This is the political view of the lines. The astronomical view is also to be noted. According to the Sibylline books the world had passed through a great cycle [annus magnus], and a new one was about to begin when the sun and moon and planets would occupy exactly the same relative positions as they did at the creation. Vergil affects to regard this first cycle as ended with the ending of the civil war. The new cycle, commencing as the old did with a 'golden age,' is about to begin.]
1. Cymaei carminis] 'spoken of in the prophecy of the Cymaean Sibyl.' Vergil uses the Greek form (Kuuaios) Cymaeus, instead of the ordinary Latin adjective Cumanus. The Sibyl of Cumae was only one of many similar Sibyls who lived in other places. The Cuman Sibyl however was the most famous, and it is she that is said to have offered her books to Tarquinius.
2. magnus ordo saeclorum]'a great procession of ages, i.e. the annus magnus, see introduction. In this annus magnus,
as in the Solar year, there would be four seasons corresponding to the four ages of men, the golden, silver, bronze, iron ages.
ab integro] 'afresh,' 'from the very beginning.'
3-4. All the characteristics of the golden age are to reappear. Astraea (Virgo) the goddess of Justice is to return; the reign of Saturn is to begin again; a new race of men with none of the sins of the present mortals is to be put upon the earth.
Saturnia regna] In the golden age Saturn was still king of heaven, and Jupiter had not yet replaced him. Saturnus (identified with the Greek Cronos) is the ancient Italian god, whose name connected with satus (sero) indicates a god of agriculture. Cp. 11, 38.
Astraea] 'Justice,' left the world in the iron age, G. 2, 473, extrema per illos Justitia excedens terris vestigia fecit.
5. quo] 'at whose birth,' sc. quo nascente; or 'by whom,' 3 ' under whose auspices.'
7. Lucina] the goddess of child-birth, Eixelovîa. Both Juno and Diana were invoked under this title. Casta is not used because the latter is here meant, it rather refers to the birth of a child in pure wedlock.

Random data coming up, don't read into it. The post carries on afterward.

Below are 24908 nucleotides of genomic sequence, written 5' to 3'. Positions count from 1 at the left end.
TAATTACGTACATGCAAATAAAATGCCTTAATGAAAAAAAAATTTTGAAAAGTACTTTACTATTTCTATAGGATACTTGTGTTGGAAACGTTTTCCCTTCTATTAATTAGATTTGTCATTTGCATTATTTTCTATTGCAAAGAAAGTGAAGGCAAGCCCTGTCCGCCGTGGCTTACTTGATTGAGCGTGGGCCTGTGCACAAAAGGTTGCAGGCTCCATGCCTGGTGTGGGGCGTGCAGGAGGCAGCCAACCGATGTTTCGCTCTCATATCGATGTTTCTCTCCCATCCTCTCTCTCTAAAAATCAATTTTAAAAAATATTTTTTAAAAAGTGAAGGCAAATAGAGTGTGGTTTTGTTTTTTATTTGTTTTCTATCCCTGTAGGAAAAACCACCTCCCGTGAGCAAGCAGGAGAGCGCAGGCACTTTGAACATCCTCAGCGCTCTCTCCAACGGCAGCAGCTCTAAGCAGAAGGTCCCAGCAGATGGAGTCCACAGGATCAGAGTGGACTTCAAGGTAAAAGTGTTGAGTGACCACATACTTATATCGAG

tuus jam regnat Apollo] 'It is your brother Apollo that is now in the ascendant.' The last of the ages in the old annus magnus was that of the Sun.
8. te adeo] Adeo emphasises the word after which it comes; and it is your Consulship, yours I say, O Pollio' etc.
9. decus hoc aevi] 'this ornament or glory of his age,' i.e. the child to be born. Thus Dr. Kennedy explains, and I agree with him rather than with Conington, who translates this glorious age.'
10. Pollio] C. Asinius Pollio [or Polio] b. B.C. 75, was of Caesar's party, and was given by him the province of Spain. After Caesar's death he took the side of Octavian as against Antony; and in his consulship B.C. 40 negotiated the reconciliation between them called the peace of Brundusium. We know from Horace (C. 2, 1) that he wrote or intended to write a history of the civil war, and that he also had written tragedies; that he had a reputation as a speaker in the Senate, as a patronus
or pleader in the courts, and that he was granted a triumph for his conduct of a campaign in Dalmatia, in which he took a town called Salona.
Insigne maestis praesidium reis
magni menses] i.e. the months (or ages) of the annus magnus.
11. inrita solvent] 'by being rendered abortive they will release.'
12-14. These lines appear to be too strong as addressed to Pollio's son, and to have a direct reference to the deification of the Caesars. If that be so, patriis virtutibus will mean with the virtues of his father Augustus.'
illis] 'by them,' the dat. of the agent.
14. I think this line is decisive of the fact that Vergil at any rate meant his verses to be applicable to the family of Caesar.
15-20. The earth is to produce all its treasures spontaneously, another sign of the golden age. munuscula the diminutive is used as appropriate to the gifts to a child. Cp. Hor. Epist. 1, 7, 17, non invisa feres pueris munuscula parvis. errantes] 'straggling,' 'growing unchecked.'
15. colocasia] Egyptian beans,' a large plant of the lily species.
acanthus] 'bear's foot.' Vergil elsewhere calls it flexus (G. 4, 123) mollis (Ecl. 3, 45), which epithets refer to its pliant twisting sprays, cf. vypòs &каvoоя, Theoсr. 1, 55; ridenti appears to refer to the brightness of its leaves.
'Through many a woven acanthus wreath divine.'-Tennyson.
18. ipsae] of their own accord,' i.e. without being driven by the goatherd.
20. Your cradle will spontaneously envelop you in caressing flowers,' i.e. there will be no need to gather flowers to adorn your bed. blandos so he calls catuli favourite dogs' blandi, G. 3, 496.